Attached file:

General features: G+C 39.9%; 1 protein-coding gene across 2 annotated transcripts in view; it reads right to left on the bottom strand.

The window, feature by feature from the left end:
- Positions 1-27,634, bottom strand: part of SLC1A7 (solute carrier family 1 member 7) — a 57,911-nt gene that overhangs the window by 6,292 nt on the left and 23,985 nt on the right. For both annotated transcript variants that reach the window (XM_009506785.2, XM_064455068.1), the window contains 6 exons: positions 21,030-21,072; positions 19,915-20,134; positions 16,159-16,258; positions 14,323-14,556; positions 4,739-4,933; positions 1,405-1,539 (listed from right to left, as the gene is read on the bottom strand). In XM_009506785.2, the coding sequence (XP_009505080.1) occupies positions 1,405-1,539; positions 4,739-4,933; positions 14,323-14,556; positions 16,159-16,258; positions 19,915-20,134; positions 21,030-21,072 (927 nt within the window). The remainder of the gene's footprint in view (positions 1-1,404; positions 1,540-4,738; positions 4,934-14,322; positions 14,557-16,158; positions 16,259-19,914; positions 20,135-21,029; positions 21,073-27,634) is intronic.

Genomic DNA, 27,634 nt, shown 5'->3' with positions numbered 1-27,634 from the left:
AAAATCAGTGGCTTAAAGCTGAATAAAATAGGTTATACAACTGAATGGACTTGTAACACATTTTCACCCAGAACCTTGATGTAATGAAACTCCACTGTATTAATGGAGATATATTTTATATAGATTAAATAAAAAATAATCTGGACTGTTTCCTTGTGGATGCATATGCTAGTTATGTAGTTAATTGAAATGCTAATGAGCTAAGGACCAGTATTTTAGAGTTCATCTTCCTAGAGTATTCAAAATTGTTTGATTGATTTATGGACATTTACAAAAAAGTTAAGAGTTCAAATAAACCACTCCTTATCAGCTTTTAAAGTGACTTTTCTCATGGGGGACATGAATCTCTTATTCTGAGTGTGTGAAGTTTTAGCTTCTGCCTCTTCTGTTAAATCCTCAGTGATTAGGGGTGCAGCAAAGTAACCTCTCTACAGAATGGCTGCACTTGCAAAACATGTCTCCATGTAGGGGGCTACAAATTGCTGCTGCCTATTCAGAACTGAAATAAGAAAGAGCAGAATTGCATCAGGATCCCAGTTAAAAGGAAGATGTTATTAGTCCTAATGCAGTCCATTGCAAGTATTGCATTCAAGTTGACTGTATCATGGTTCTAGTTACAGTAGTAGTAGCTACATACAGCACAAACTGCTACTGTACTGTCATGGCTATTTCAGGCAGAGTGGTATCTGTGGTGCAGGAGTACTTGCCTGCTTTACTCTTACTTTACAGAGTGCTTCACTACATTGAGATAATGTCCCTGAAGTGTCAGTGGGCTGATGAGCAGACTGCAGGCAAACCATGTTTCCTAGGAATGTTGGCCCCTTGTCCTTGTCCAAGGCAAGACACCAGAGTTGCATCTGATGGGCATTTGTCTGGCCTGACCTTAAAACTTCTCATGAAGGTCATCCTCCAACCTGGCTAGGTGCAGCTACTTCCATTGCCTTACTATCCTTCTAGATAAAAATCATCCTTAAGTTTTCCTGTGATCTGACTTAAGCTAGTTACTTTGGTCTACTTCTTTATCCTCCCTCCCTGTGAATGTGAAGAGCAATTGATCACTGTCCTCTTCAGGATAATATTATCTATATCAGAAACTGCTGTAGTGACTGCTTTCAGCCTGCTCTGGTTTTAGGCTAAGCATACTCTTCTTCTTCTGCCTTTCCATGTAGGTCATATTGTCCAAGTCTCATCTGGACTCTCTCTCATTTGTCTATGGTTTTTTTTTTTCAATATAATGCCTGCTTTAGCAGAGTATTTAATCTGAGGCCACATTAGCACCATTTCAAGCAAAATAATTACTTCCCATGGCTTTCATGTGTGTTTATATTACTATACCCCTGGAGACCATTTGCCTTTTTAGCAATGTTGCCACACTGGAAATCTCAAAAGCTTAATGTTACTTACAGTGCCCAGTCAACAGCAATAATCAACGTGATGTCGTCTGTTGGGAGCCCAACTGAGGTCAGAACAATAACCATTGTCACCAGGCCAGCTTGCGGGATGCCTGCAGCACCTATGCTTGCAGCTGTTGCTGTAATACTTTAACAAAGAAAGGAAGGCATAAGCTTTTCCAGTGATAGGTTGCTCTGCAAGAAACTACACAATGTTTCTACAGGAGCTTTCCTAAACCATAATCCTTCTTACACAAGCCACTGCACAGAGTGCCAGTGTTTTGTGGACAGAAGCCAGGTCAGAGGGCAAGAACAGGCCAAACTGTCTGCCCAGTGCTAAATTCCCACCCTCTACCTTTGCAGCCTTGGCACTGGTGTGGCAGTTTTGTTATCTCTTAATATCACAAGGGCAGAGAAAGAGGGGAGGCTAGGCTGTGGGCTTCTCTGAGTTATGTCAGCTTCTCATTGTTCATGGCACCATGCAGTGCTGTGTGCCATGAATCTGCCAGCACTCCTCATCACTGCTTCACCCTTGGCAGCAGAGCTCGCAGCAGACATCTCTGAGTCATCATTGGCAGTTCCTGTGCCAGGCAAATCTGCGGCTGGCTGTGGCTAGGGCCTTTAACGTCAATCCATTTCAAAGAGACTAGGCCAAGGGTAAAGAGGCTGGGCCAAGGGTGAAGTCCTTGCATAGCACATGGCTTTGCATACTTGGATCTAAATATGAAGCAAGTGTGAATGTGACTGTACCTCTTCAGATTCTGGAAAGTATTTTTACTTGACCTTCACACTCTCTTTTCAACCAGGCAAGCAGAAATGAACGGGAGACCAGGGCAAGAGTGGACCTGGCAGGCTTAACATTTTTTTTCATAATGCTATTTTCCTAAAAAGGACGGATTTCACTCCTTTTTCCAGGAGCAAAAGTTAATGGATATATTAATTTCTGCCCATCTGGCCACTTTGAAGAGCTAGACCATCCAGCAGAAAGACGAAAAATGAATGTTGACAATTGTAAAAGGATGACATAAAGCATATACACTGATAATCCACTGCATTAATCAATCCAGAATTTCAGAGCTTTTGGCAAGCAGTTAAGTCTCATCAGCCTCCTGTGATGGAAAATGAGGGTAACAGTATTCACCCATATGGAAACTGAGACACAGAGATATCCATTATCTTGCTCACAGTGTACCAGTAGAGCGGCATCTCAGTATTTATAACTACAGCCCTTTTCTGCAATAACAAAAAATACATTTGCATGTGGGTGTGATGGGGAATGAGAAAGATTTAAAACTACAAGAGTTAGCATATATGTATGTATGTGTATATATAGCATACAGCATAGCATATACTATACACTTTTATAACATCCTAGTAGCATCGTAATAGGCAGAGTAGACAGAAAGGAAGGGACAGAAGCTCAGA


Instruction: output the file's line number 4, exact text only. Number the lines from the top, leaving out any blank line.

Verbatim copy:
Genomic DNA, 27,634 nt, shown 5'->3' with positions numbered 1-27,634 from the left: